Although the stereotypical Italians are the competition, the real villain is a duplicitous Ford executive who’s noticeably more camp than not just the drivers, but of Ken’s beer drinking wife.

Director James Mangold has made impressive box office crowd-pleases such as 2005’s Johnny Cash biopic Walk the Line, and previously worked with Christian Bale in 2007’s excellent Western remake, 3:10 to Yuma.

It would have been far more interesting had Mangold succeeded in suggesting racing can be akin to a divine experience, and he could have renamed the film ‘Chariots of Fire on wheels’. But the nearest this comes to heavenly is in moving some drivers closer to god.

But beyond loss of life there’s nothing at stake except Ford corporate pride which isn’t something I’m invested in, and as soon as the gorgeous red Ferrari 330 sashayed onto the track I wanted the ‘wrong’ team to win.

Petrol heads may love this macho peeing contest, but in a year of Disney have live action remakes of classic animation, this feels very much like a retread of Pixar’s cartoon Car franchise.

MARRIAGE STORY

Cert 15 Stars 5

Scarlett Johansson puts herself in line for her first Oscar nomination with a terrifically mature performance in this sublime and gently devastating divorce drama.

Best known as Marvel superhero Black Widow, Johansson shows how great she can be when working from a powerful script, which is a compellingly precise dissection of an increasingly desperate situation full of blame, manipulation and extraordinary anger.

Alongside his strong performance in The Report which is also released in the UK this week, Adam Driver equals Johansson’s brilliance as her husband, and the wonderfully observed story follows the couple’s failing relationship as it collapses into a fierce custody battle for their young son.

Therapists, judges and social workers become involved, as well as a trio of wildly expensive lawyers played with impeccable style and wit by Alan Alda, Ray Liotta and best of all, Laura Dern.

As the couple become so tied up in ‘winning’, they lose sight of the amicable separation they initially were trying to achieve, and their Marriage Story left me in tears.

LITTLE MONSTERS

Cert 15 Stars 4

Ukulele renditions of Taylor Swift and Neil Diamond songs add a new dimension of terror to the apocalypse in this raucous Australian zombie comedy where good taste and restraint are immediate casualties.

Lupita Nyong’o’s talent and charisma are essential to raising the emotional stakes and giving gloss and fresh energy to what could be been a run-of-the-mill exercise in brain-eating carnage.

A cheerfully sweary and bloody antidote to her darkly disturbing and Oscar worthy turn earlier this year in horror movie, Us, Nyong’o plays a wholesome and sweet kindergarten teacher.

A school trip to a petting farm goes off syllabus when the secret military base next door accidentally unleashes a horde of lurching flesh-eating zombies.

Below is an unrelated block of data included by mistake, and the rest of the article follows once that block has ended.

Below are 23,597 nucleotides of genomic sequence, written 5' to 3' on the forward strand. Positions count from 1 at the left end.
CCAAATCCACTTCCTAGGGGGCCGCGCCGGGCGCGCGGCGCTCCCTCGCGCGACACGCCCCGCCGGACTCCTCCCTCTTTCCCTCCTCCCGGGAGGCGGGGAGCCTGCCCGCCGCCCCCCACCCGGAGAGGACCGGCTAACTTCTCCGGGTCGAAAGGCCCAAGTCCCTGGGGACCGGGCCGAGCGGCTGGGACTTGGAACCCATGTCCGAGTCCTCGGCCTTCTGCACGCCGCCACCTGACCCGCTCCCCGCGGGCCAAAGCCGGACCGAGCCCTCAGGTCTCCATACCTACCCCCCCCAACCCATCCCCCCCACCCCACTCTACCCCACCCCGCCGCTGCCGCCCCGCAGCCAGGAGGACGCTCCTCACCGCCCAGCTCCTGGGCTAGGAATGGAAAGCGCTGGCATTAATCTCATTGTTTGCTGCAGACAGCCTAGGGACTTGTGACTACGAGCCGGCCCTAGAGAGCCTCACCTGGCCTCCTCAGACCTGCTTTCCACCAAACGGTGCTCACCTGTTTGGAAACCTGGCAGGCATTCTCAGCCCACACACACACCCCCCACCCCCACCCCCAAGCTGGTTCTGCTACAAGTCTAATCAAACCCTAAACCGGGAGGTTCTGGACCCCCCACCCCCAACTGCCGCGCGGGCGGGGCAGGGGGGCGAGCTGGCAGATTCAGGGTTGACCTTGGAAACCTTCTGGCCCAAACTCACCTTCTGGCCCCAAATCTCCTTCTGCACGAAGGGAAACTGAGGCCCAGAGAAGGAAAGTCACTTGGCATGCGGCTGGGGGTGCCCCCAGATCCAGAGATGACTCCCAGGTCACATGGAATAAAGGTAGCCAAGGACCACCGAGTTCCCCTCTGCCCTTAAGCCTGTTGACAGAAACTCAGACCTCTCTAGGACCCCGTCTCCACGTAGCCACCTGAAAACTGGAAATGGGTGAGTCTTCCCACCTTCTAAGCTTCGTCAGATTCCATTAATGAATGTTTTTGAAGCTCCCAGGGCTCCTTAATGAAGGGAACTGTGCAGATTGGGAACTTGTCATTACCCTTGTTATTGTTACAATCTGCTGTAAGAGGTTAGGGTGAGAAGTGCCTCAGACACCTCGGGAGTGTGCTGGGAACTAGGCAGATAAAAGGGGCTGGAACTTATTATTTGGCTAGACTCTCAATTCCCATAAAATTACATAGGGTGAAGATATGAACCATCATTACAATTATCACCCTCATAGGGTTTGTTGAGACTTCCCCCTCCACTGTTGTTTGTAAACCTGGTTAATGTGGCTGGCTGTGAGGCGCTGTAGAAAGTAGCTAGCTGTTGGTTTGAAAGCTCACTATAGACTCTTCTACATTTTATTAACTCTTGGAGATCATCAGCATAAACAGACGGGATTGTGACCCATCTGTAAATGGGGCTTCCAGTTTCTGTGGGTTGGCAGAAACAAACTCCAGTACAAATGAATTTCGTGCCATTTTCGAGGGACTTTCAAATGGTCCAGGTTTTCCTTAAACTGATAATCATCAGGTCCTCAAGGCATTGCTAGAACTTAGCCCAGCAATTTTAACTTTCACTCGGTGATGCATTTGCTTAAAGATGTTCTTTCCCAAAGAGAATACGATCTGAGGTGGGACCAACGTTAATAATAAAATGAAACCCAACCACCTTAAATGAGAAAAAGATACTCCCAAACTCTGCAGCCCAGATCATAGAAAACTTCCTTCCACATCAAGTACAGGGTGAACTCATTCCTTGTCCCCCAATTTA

Trapped with Nyong’o and her pupils in a souvenir shop are Alexander England’s immature slacker, and Josh Gad’s creepy TV entertainer.

There’s plenty of foul language among the guts and gore and I childishly giggled along as the mayhem erupted into blood splattered violence.

EARTHQUAKE BIRD

Cert 15 Stars 3

There are few shocks and not much to ruffle your feathers in this Tokyo-set psychological thriller.

Oscar winner and Tomb Raider action heroine Alicia Vikander stars alongside Elvis Presley’s granddaughter, Riley Keough, as Westerners whose romantic involvement with a handsome photographer has developed into a missing person inquiry.

A fractured narrative timeline, stilted dialogue and a steadfast refusal to be hurried make for a curiously dislocated yet oddly compelling watch, as the script explores the way women internalise guilt even when exploited and abused.

In its favour it offers a street level view of Japan full of regular people and no hint of exotic geishas, gangsters or mysticism. And as tourists we see some glorious landscapes.

Neither female star is shy when it comes to on screen nudity, and though the film flirts with the underlying erotic tone, it never goes all the way. And there’s no doubt the multi-lingual Vikander has a firm command of the local tongue.

THE GOOD LIAR

Cert 15 109mins Stars 4

Helen Mirren and Ian McKellen experience the horrors of internet dating in this quietly compelling and twisty thriller.

The pair deliver tremendous performances of calculated deception and superficial charm, with Mirren irresistibly demure and mischievous as a wealthy widow.

She’s preyed on by McKellen’s dapper English scoundrel who runs financial scams out of a London gentlemen’s club. In a moustache and blazer he’s every inch an English scoundrel in the mould of Terry-Thomas and is aided by Downton Abbey star Jim Carter, posing as an avuncular accountant.

A trip to see Quentin Tarantino’s revisionist Second World War movie Inglourious Basterds, underlines how easy it is to manufacture history, especially where online profiles are concerned.

The date forewarns us of the violence to follow and as the tension is methodically cranked up we’re we’re gently led to a very dark place where the deliberate tearing of a dress is as violent in intent and as shocking as the brutal murders we witness.